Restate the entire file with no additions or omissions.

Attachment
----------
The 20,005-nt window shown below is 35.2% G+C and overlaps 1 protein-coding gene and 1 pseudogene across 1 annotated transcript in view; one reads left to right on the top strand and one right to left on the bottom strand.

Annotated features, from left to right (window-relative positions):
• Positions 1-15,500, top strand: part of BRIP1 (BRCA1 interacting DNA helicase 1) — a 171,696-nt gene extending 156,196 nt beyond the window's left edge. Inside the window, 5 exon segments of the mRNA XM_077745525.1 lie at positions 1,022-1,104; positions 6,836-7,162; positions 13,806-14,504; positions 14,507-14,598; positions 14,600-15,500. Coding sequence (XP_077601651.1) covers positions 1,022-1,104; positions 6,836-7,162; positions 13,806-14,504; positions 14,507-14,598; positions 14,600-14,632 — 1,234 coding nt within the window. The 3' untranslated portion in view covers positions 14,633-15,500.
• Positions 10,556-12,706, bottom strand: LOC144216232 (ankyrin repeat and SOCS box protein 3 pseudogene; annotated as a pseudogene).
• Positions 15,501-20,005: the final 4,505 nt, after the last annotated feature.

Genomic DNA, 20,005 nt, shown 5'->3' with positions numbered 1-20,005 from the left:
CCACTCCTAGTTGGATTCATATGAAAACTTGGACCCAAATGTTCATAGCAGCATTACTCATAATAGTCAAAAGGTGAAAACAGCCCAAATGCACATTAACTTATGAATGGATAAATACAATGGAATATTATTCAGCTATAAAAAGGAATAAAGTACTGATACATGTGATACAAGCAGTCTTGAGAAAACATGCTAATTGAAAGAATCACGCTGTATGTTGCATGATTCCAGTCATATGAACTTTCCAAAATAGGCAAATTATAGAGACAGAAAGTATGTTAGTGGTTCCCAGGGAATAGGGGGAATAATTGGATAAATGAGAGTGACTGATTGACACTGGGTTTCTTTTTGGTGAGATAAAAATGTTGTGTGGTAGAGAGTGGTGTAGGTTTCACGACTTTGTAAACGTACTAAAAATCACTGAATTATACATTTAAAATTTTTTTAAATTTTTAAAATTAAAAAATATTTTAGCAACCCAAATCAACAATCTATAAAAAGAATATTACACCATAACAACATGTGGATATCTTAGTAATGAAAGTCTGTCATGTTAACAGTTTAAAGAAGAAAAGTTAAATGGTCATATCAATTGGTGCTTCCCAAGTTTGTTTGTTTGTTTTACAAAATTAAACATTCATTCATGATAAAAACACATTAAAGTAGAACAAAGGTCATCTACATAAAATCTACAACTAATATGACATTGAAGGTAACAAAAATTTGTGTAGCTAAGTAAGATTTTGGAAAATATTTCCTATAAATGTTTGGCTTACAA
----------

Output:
The 20,005-nt window shown below is 35.2% G+C and overlaps 1 protein-coding gene and 1 pseudogene across 1 annotated transcript in view; one reads left to right on the top strand and one right to left on the bottom strand.

Annotated features, from left to right (window-relative positions):
• Positions 1-15,500, top strand: part of BRIP1 (BRCA1 interacting DNA helicase 1) — a 171,696-nt gene extending 156,196 nt beyond the window's left edge. Inside the window, 5 exon segments of the mRNA XM_077745525.1 lie at positions 1,022-1,104; positions 6,836-7,162; positions 13,806-14,504; positions 14,507-14,598; positions 14,600-15,500. Coding sequence (XP_077601651.1) covers positions 1,022-1,104; positions 6,836-7,162; positions 13,806-14,504; positions 14,507-14,598; positions 14,600-14,632 — 1,234 coding nt within the window. The 3' untranslated portion in view covers positions 14,633-15,500.
• Positions 10,556-12,706, bottom strand: LOC144216232 (ankyrin repeat and SOCS box protein 3 pseudogene; annotated as a pseudogene).
• Positions 15,501-20,005: the final 4,505 nt, after the last annotated feature.

Genomic DNA, 20,005 nt, shown 5'->3' with positions numbered 1-20,005 from the left:
CCACTCCTAGTTGGATTCATATGAAAACTTGGACCCAAATGTTCATAGCAGCATTACTCATAATAGTCAAAAGGTGAAAACAGCCCAAATGCACATTAACTTATGAATGGATAAATACAATGGAATATTATTCAGCTATAAAAAGGAATAAAGTACTGATACATGTGATACAAGCAGTCTTGAGAAAACATGCTAATTGAAAGAATCACGCTGTATGTTGCATGATTCCAGTCATATGAACTTTCCAAAATAGGCAAATTATAGAGACAGAAAGTATGTTAGTGGTTCCCAGGGAATAGGGGGAATAATTGGATAAATGAGAGTGACTGATTGACACTGGGTTTCTTTTTGGTGAGATAAAAATGTTGTGTGGTAGAGAGTGGTGTAGGTTTCACGACTTTGTAAACGTACTAAAAATCACTGAATTATACATTTAAAATTTTTTTAAATTTTTAAAATTAAAAAATATTTTAGCAACCCAAATCAACAATCTATAAAAAGAATATTACACCATAACAACATGTGGATATCTTAGTAATGAAAGTCTGTCATGTTAACAGTTTAAAGAAGAAAAGTTAAATGGTCATATCAATTGGTGCTTCCCAAGTTTGTTTGTTTGTTTTACAAAATTAAACATTCATTCATGATAAAAACACATTAAAGTAGAACAAAGGTCATCTACATAAAATCTACAACTAATATGACATTGAAGGTAACAAAAATTTGTGTAGCTAAGTAAGATTTTGGAAAATATTTCCTATAAATGTTTGGCTTACAA